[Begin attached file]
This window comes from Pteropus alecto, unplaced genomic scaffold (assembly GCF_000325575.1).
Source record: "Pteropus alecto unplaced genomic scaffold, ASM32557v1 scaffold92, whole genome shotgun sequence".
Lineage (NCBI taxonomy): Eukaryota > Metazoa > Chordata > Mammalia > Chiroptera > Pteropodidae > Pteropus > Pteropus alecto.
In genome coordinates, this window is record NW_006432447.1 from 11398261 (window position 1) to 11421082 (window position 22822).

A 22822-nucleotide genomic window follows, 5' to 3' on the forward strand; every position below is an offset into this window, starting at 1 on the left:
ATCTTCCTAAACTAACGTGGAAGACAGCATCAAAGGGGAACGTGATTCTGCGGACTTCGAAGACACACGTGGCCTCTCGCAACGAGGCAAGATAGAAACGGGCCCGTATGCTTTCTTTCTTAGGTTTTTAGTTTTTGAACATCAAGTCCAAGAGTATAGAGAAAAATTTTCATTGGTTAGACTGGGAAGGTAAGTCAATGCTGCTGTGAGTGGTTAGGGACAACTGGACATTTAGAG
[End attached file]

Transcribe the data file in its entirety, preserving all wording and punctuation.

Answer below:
This window comes from Pteropus alecto, unplaced genomic scaffold (assembly GCF_000325575.1).
Source record: "Pteropus alecto unplaced genomic scaffold, ASM32557v1 scaffold92, whole genome shotgun sequence".
Lineage (NCBI taxonomy): Eukaryota > Metazoa > Chordata > Mammalia > Chiroptera > Pteropodidae > Pteropus > Pteropus alecto.
In genome coordinates, this window is record NW_006432447.1 from 11398261 (window position 1) to 11421082 (window position 22822).

A 22822-nucleotide genomic window follows, 5' to 3' on the forward strand; every position below is an offset into this window, starting at 1 on the left:
ATCTTCCTAAACTAACGTGGAAGACAGCATCAAAGGGGAACGTGATTCTGCGGACTTCGAAGACACACGTGGCCTCTCGCAACGAGGCAAGATAGAAACGGGCCCGTATGCTTTCTTTCTTAGGTTTTTAGTTTTTGAACATCAAGTCCAAGAGTATAGAGAAAAATTTTCATTGGTTAGACTGGGAAGGTAAGTCAATGCTGCTGTGAGTGGTTAGGGACAACTGGACATTTAGAG